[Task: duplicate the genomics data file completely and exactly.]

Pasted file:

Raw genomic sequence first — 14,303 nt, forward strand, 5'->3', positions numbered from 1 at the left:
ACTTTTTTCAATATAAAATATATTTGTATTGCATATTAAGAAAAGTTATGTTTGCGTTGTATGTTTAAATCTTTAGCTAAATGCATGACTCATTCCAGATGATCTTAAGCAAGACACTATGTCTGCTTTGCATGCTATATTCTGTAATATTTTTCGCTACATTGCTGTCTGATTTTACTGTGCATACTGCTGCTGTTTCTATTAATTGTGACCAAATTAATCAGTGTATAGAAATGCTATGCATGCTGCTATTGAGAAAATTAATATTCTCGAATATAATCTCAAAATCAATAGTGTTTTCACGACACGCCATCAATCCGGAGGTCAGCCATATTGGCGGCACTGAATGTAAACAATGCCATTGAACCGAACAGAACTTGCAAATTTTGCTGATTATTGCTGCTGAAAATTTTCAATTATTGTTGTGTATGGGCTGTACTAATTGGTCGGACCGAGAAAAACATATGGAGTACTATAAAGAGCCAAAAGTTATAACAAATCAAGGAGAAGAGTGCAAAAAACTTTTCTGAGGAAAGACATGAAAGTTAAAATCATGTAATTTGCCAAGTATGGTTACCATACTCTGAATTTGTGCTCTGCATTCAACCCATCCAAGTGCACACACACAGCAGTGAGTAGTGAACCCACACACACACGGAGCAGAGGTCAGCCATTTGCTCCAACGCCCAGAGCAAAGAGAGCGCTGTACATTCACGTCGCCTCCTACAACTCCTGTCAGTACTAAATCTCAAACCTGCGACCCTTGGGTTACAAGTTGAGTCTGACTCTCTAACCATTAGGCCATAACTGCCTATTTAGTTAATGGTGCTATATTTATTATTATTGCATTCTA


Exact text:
Raw genomic sequence first — 14,303 nt, forward strand, 5'->3', positions numbered from 1 at the left:
ACTTTTTTCAATATAAAATATATTTGTATTGCATATTAAGAAAAGTTATGTTTGCGTTGTATGTTTAAATCTTTAGCTAAATGCATGACTCATTCCAGATGATCTTAAGCAAGACACTATGTCTGCTTTGCATGCTATATTCTGTAATATTTTTCGCTACATTGCTGTCTGATTTTACTGTGCATACTGCTGCTGTTTCTATTAATTGTGACCAAATTAATCAGTGTATAGAAATGCTATGCATGCTGCTATTGAGAAAATTAATATTCTCGAATATAATCTCAAAATCAATAGTGTTTTCACGACACGCCATCAATCCGGAGGTCAGCCATATTGGCGGCACTGAATGTAAACAATGCCATTGAACCGAACAGAACTTGCAAATTTTGCTGATTATTGCTGCTGAAAATTTTCAATTATTGTTGTGTATGGGCTGTACTAATTGGTCGGACCGAGAAAAACATATGGAGTACTATAAAGAGCCAAAAGTTATAACAAATCAAGGAGAAGAGTGCAAAAAACTTTTCTGAGGAAAGACATGAAAGTTAAAATCATGTAATTTGCCAAGTATGGTTACCATACTCTGAATTTGTGCTCTGCATTCAACCCATCCAAGTGCACACACACAGCAGTGAGTAGTGAACCCACACACACACGGAGCAGAGGTCAGCCATTTGCTCCAACGCCCAGAGCAAAGAGAGCGCTGTACATTCACGTCGCCTCCTACAACTCCTGTCAGTACTAAATCTCAAACCTGCGACCCTTGGGTTACAAGTTGAGTCTGACTCTCTAACCATTAGGCCATAACTGCCTATTTAGTTAATGGTGCTATATTTATTATTATTGCATTCTA